Comment Re:This is truly a difficult situation (Score 4, Informative) 369

It's called the Office of Special Counsel and it has demonstrated its complete and utter failure. No whistleblower in their right mind would attempt to use it given its history:

While the Department of Justice relentlessly pursues, prosecutes and imprisons inconvenient whistleblowers, high-ranking bureaucrats who violate their rights are usually coddled by the system. The crooked wheel of justice crushes those at the lower levels of the government and pushes up criminals in high places.

  • Knowingly and willfully ignoring whistleblower disclosures;
  • Dismissing and closing hundreds of whistleblowing complaints without investigation

  • Deleting hundreds of files pertaining to whistleblowing disclosures and complaints of retaliation and reprisal;

  • Rolling back protections for federal employees against discrimination based on sexual orientation;

  • Staffing key OSC positions with cronies who shared his discriminatory views;

  • Engaging in retaliatory activities against OSC staffers who opposed his wrongdoing;

  • Assigning interns to issue closure letters in hundreds of whistleblower complaints without investigation;

  • Intimidating OSC employees from cooperating with government investigators;

  • Misusing prosecutorial power for political purposes;

  • Reducing the backlog of cases pending at the OSC by 56% percent by closing cases without an investigation and destroying electronic files;

  • During the fiscal year of 2008, the OSC filed 0 corrective action petitions with the Merit Systems Protection Board (MSPB);

  • During the fiscal year of 2008, the OSC obtained 0 stays from the Merit Systems Protection Board (MSPB);

  • Bloch reassigned his perceived critics within the OSC to field offices across the country – giving them 10 days to accept, or else they'd be fired;

  • Bloch imposed retaliatory transfers upon OSC staffers he perceived as having a "homosexual agenda";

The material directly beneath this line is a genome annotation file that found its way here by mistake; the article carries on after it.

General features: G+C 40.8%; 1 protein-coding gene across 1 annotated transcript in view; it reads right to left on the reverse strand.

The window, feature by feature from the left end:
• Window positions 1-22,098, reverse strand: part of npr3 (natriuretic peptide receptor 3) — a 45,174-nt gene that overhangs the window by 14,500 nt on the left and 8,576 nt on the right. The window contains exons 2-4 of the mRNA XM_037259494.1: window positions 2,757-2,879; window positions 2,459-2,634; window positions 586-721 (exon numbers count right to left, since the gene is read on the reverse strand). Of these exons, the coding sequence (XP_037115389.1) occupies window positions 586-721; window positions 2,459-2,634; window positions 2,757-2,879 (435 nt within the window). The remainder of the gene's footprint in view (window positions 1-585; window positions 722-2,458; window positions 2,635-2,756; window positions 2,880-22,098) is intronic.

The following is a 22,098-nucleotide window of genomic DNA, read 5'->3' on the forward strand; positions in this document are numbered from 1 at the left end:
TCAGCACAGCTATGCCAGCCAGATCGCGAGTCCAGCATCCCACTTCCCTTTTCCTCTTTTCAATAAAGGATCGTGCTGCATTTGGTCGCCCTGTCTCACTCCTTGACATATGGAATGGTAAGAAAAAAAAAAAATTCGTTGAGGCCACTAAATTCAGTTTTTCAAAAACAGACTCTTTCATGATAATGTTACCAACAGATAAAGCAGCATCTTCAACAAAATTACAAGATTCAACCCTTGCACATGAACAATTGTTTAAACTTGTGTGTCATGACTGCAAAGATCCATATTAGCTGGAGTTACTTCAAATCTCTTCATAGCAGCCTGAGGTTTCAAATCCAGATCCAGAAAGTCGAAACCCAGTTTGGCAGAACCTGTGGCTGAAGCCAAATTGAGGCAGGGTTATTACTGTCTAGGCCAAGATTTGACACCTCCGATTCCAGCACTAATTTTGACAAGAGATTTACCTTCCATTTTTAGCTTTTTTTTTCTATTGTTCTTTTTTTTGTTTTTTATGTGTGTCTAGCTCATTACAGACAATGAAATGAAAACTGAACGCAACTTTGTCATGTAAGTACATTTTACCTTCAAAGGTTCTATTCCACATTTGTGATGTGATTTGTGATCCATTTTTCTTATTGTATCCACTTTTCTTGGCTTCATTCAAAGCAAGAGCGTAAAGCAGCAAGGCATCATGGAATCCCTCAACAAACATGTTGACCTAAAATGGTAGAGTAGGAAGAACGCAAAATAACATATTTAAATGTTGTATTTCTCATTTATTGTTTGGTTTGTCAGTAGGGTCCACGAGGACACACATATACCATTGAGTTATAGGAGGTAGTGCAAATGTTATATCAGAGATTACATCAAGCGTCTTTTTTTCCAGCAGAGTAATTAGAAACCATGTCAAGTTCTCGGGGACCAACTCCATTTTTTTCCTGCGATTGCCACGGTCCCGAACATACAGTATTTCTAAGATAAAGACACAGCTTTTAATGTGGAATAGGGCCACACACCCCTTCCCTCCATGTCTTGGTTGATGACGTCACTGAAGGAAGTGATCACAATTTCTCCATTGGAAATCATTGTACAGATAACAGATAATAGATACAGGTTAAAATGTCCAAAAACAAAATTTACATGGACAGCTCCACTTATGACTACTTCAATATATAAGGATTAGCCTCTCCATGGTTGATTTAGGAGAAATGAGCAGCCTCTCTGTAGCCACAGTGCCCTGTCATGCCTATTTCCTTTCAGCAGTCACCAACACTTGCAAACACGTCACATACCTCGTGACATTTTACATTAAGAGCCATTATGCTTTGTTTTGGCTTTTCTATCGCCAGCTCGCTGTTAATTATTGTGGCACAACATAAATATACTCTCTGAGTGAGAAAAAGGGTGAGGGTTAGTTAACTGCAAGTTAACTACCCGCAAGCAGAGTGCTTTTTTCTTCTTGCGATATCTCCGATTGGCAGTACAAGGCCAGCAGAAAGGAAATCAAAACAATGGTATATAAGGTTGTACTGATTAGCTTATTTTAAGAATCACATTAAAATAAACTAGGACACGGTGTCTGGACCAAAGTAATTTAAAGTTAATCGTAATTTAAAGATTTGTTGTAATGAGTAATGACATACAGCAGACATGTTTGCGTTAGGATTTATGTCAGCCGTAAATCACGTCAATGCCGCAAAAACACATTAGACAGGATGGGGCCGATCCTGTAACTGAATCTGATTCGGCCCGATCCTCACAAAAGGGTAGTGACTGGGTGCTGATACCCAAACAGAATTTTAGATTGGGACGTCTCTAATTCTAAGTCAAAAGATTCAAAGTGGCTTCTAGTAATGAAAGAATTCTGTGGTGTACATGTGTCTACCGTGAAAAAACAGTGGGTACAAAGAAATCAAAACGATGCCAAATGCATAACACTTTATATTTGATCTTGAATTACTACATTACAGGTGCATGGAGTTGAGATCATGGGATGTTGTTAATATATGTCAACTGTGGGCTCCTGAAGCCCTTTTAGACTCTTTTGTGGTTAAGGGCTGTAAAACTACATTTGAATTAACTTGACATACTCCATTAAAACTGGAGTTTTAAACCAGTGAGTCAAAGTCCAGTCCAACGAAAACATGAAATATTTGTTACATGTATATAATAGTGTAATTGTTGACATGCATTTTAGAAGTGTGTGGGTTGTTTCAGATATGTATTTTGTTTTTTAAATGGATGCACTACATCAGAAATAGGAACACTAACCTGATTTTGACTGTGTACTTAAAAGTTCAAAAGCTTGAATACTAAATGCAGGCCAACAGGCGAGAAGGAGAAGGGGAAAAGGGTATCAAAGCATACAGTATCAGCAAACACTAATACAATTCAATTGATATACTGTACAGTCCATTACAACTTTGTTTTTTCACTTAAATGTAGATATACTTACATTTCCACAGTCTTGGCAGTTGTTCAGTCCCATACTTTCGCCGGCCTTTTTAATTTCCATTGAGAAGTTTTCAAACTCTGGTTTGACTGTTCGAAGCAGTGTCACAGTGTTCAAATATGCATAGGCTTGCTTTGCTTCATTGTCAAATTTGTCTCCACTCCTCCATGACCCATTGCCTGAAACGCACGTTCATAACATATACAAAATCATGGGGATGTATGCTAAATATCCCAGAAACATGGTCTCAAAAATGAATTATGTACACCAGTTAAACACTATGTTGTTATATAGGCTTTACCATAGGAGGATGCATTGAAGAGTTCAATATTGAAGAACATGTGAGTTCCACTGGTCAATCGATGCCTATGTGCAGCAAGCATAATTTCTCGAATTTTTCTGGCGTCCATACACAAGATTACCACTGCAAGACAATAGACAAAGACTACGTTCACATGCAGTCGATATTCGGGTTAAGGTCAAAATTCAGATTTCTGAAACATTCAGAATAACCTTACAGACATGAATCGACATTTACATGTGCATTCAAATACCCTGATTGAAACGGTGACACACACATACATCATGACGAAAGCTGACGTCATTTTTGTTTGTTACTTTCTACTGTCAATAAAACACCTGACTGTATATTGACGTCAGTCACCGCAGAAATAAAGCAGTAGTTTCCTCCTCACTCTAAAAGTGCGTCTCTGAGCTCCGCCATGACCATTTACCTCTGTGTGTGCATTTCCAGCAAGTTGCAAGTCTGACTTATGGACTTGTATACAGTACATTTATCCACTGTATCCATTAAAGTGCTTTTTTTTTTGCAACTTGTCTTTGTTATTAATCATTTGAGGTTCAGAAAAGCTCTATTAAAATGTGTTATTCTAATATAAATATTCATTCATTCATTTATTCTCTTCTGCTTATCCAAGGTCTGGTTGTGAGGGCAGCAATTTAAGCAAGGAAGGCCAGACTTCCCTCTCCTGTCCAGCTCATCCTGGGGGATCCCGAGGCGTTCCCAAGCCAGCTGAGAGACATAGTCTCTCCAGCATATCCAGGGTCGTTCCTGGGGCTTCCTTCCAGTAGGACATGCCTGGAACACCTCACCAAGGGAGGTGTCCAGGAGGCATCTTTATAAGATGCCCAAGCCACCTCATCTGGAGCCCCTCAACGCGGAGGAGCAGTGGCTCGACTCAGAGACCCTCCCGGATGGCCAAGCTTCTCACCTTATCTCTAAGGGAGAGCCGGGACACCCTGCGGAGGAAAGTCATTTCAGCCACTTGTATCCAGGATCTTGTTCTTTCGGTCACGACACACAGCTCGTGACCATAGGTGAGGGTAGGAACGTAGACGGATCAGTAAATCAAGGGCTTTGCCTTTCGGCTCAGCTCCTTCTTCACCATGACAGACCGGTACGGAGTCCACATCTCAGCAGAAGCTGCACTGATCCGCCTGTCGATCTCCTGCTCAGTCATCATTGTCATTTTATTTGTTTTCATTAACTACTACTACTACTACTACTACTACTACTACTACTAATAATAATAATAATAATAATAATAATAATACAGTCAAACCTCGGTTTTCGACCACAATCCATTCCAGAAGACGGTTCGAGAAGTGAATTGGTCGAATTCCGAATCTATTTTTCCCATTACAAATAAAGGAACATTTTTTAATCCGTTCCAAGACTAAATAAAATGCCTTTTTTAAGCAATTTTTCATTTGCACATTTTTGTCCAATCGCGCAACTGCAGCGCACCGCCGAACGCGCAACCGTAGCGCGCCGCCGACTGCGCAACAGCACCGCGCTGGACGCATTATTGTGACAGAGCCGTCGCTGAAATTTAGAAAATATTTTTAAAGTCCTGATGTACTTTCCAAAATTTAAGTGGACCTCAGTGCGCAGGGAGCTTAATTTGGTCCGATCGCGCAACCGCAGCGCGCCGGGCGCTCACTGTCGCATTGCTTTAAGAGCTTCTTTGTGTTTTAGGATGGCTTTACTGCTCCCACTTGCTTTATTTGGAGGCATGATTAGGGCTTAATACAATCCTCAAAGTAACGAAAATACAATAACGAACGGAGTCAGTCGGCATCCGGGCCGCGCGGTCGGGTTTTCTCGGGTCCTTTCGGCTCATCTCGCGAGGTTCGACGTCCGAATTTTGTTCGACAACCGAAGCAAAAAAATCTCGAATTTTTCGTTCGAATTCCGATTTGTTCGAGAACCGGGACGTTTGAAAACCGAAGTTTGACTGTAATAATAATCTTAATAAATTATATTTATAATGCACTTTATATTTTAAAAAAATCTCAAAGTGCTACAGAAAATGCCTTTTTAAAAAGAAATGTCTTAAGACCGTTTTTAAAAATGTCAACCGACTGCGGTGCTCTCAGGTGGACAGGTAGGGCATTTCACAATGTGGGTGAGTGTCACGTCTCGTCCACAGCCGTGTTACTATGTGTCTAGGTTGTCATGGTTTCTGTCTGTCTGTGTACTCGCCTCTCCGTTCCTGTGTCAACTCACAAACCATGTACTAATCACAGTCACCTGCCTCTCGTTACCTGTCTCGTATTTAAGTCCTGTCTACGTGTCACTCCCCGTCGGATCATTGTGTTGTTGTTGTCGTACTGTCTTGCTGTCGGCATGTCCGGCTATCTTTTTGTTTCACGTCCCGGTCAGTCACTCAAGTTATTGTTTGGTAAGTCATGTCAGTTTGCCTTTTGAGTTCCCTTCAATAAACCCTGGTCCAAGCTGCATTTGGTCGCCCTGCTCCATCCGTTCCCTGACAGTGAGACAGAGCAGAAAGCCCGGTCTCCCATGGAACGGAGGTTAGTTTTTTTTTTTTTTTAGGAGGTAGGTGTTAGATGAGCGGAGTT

• OSC under Bloch rarely recognized legitimate whistleblowers, typically only when the whistleblower has already prevailed elsewhere;

Comment Re:This is truly a difficult situation (Score 5, Interesting) 369

The shenanigans go much deeper than you realize:

"The mass surveillance and mass interception that is occurring to all of us now who use the internet is also a mass transfer of power from individuals into extremely sophisticated state and private intelligence organizations and their cronies," he says. Assange also discusses the United States’ targeting of WikiLeaks. "The Pentagon is maintaining a line that WikiLeaks inherently, as an institution that tells military and government whistleblowers to step forward with information, is a crime. They allege we are criminal, moving forward," Assange says. "Now, the new interpretation of the Espionage Act that the Pentagon is trying to hammer in to the legal system, and which the Department of Justice is complicit in, would mean the end of national security journalism in the United States." [includes rush transcript]

Comment Re:Growing market (Score 2) 178

Well it could be true that there's a growing market, and you'll definitely find people on Slashdot who are part of that market, but could we have some stats? Why does it "certainly" seem that the market is growing?

Anecdotal evidence: Privacy search plugins like Google Sharing appear to have fast growing userbase/# of reviews etc, many more each time I upgrade and check them anyway.

Comment Re:Retaliation (Score 2) 182

Is there any way to know if you're retaliating against the correct target?

Does "hack back into the system from which the attack originated" == "retaliating against" or is it merely investigation into the perpetrators?

Considering many bot nets are state run (think wikileaks take-downs) Id venture that the answer official will always be "No, do not investigate [our possible] botnet activity"